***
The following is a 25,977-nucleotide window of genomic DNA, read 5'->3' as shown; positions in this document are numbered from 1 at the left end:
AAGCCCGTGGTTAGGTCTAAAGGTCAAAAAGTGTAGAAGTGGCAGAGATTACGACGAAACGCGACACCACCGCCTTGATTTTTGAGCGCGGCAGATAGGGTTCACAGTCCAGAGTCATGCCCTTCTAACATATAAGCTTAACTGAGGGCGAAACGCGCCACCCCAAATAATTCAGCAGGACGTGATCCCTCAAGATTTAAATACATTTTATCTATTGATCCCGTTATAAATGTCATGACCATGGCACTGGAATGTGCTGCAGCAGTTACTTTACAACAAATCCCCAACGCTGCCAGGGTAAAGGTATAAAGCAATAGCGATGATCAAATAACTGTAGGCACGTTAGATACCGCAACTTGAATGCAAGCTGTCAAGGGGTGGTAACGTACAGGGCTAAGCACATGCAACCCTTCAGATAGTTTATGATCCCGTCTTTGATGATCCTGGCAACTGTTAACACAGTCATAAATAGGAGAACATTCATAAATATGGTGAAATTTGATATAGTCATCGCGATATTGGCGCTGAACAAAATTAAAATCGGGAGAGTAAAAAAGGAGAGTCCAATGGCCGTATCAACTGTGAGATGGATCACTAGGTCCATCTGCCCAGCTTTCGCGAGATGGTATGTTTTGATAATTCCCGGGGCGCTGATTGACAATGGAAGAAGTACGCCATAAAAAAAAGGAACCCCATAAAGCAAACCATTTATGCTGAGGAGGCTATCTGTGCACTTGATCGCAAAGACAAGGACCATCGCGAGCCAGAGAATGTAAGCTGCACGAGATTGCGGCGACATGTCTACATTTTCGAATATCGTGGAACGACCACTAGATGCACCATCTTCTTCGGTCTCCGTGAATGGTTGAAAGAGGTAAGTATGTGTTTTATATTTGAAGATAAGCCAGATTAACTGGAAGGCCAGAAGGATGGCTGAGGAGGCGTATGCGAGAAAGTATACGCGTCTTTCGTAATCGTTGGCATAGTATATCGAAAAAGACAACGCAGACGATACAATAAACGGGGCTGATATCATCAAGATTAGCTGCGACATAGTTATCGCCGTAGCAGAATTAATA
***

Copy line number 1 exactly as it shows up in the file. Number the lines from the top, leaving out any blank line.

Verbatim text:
The following is a 25,977-nucleotide window of genomic DNA, read 5'->3' as shown; positions in this document are numbered from 1 at the left end: